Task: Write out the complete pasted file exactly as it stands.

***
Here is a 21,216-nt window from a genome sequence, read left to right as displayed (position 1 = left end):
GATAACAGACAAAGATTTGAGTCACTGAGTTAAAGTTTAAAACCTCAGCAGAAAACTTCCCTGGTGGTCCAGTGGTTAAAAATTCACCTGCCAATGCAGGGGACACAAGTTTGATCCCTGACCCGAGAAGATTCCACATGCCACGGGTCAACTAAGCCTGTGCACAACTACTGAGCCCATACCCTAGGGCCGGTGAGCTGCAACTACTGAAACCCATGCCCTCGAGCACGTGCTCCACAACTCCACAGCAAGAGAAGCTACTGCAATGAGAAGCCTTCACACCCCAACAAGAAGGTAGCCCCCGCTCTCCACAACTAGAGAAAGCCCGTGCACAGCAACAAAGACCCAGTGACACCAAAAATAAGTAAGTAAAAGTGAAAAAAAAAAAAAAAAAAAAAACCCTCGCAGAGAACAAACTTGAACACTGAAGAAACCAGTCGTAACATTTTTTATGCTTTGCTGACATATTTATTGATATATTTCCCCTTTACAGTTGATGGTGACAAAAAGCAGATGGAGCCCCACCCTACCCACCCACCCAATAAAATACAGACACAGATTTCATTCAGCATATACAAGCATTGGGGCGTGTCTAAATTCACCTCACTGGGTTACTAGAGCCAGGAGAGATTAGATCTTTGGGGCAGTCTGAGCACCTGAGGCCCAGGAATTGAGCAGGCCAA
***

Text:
Here is a 21,216-nt window from a genome sequence, read left to right as displayed (position 1 = left end):
GATAACAGACAAAGATTTGAGTCACTGAGTTAAAGTTTAAAACCTCAGCAGAAAACTTCCCTGGTGGTCCAGTGGTTAAAAATTCACCTGCCAATGCAGGGGACACAAGTTTGATCCCTGACCCGAGAAGATTCCACATGCCACGGGTCAACTAAGCCTGTGCACAACTACTGAGCCCATACCCTAGGGCCGGTGAGCTGCAACTACTGAAACCCATGCCCTCGAGCACGTGCTCCACAACTCCACAGCAAGAGAAGCTACTGCAATGAGAAGCCTTCACACCCCAACAAGAAGGTAGCCCCCGCTCTCCACAACTAGAGAAAGCCCGTGCACAGCAACAAAGACCCAGTGACACCAAAAATAAGTAAGTAAAAGTGAAAAAAAAAAAAAAAAAAAAAACCCTCGCAGAGAACAAACTTGAACACTGAAGAAACCAGTCGTAACATTTTTTATGCTTTGCTGACATATTTATTGATATATTTCCCCTTTACAGTTGATGGTGACAAAAAGCAGATGGAGCCCCACCCTACCCACCCACCCAATAAAATACAGACACAGATTTCATTCAGCATATACAAGCATTGGGGCGTGTCTAAATTCACCTCACTGGGTTACTAGAGCCAGGAGAGATTAGATCTTTGGGGCAGTCTGAGCACCTGAGGCCCAGGAATTGAGCAGGCCAA